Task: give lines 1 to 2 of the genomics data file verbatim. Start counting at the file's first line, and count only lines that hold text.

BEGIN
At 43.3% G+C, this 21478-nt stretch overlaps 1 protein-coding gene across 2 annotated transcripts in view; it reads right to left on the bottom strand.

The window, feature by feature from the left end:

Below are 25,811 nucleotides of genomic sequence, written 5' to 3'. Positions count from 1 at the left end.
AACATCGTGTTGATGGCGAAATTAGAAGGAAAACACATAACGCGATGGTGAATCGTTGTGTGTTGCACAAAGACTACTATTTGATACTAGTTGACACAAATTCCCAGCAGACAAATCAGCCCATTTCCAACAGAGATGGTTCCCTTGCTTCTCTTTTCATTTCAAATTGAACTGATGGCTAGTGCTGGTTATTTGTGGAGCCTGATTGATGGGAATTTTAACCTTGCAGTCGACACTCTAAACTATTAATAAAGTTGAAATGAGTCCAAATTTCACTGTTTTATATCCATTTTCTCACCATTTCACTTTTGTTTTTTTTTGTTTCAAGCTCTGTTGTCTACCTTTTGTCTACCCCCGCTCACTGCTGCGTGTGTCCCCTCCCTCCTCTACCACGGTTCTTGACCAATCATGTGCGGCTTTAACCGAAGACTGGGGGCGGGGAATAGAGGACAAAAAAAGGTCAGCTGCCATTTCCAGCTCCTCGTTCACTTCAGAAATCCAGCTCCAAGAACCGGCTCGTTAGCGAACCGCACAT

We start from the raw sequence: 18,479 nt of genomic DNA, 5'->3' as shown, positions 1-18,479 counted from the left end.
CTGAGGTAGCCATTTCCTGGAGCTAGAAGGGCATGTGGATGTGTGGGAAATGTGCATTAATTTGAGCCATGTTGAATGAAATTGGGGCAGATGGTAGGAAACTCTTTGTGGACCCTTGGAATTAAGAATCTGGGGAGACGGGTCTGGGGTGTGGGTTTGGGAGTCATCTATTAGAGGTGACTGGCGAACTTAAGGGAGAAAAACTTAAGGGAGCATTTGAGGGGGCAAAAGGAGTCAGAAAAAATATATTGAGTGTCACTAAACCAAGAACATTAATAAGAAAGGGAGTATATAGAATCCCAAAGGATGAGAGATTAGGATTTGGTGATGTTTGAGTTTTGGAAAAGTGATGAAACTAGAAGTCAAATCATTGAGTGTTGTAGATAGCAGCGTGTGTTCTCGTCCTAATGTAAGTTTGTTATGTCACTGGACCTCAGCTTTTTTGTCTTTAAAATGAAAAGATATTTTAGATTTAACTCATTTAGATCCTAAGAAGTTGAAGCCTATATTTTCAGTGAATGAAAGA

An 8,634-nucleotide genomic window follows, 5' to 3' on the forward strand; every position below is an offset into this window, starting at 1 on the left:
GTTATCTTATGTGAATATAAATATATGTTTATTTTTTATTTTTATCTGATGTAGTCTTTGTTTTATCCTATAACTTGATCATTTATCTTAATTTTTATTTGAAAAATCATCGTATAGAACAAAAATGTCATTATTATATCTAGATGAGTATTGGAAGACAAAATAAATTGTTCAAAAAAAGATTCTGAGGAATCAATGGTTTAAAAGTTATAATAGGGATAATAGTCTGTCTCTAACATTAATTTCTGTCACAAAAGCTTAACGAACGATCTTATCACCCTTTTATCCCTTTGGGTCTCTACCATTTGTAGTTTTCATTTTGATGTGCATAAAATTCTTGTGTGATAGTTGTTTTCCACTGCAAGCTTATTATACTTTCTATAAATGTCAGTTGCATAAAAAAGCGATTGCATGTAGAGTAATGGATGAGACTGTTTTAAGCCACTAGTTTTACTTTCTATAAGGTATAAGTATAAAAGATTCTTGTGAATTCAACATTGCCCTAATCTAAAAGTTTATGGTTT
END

At 43.3% G+C, this 21478-nt stretch overlaps 1 protein-coding gene across 2 annotated transcripts in view; it reads right to left on the bottom strand.

The window, feature by feature from the left end: